David Bourget (Western Ontario)
David Chalmers (ANU, NYU)
Rafael De Clercq
Ezio Di Nucci
Jack Alan Reynolds
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Pacific Philosophical Quarterly 78 (3):278–296 (1997)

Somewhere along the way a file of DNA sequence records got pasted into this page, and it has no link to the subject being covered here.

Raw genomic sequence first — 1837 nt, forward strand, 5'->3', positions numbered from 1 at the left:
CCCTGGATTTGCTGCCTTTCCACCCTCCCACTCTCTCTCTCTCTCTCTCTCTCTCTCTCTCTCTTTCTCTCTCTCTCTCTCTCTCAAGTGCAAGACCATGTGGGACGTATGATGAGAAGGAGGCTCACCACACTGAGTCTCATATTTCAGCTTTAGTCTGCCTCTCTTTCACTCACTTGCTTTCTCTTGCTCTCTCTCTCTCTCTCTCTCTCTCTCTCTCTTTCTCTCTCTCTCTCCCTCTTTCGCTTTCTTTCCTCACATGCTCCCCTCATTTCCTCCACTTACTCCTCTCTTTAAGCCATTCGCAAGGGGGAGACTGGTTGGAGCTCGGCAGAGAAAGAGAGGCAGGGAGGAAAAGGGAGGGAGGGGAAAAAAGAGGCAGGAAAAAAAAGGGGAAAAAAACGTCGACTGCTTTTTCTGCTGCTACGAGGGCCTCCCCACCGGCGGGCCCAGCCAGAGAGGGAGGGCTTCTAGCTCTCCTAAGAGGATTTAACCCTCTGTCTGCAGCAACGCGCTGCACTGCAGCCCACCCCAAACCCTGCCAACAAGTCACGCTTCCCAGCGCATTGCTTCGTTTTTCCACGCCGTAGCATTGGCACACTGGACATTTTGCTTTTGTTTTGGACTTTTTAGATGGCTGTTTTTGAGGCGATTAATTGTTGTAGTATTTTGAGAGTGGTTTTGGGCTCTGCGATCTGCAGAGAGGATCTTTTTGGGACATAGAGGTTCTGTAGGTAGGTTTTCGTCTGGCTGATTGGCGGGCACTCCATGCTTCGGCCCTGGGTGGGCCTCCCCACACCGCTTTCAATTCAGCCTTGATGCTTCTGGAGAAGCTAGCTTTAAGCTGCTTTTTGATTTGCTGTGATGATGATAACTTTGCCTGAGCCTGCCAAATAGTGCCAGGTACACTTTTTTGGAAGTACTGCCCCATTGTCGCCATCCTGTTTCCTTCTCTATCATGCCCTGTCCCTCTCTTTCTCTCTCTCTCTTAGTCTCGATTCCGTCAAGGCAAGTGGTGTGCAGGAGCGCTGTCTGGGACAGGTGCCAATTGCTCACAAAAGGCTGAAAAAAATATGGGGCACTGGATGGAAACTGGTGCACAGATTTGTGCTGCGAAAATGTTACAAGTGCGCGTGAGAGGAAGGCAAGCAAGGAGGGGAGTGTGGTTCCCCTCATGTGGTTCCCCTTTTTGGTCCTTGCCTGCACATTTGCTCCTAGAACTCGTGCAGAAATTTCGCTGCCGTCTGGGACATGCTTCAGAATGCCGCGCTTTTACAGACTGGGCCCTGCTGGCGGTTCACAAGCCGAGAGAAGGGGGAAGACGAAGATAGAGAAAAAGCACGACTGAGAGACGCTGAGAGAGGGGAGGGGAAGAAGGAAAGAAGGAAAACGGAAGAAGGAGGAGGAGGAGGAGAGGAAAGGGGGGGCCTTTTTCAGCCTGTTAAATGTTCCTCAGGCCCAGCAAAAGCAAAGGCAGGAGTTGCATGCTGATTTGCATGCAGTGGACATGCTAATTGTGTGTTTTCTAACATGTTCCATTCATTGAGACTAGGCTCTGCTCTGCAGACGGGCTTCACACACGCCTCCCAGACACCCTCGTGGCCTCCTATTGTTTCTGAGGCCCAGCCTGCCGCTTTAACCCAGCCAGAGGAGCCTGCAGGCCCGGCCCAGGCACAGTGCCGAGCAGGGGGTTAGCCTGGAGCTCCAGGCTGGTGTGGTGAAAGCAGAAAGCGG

Martha Nussbaum's Poetic Justice undertakes a defense of the novel by showing it to develop the sympathetic imagination. Three parts of her argument come in for criticism, with implications for other such political defenses. Nussbaum sometimes interprets the imagination practically, sometimes theoretically; the two forms have different effects on deliberation. Nussbaum credits the novelistic tradition with fostering the imagination; her example of Hard Times interferes with establishing this general point. Nussbaum suggests an aesthetic element in literature that produces its effect, but does not succeed in identifying that element so as to preserve the consequences of art while avoiding reductionism.
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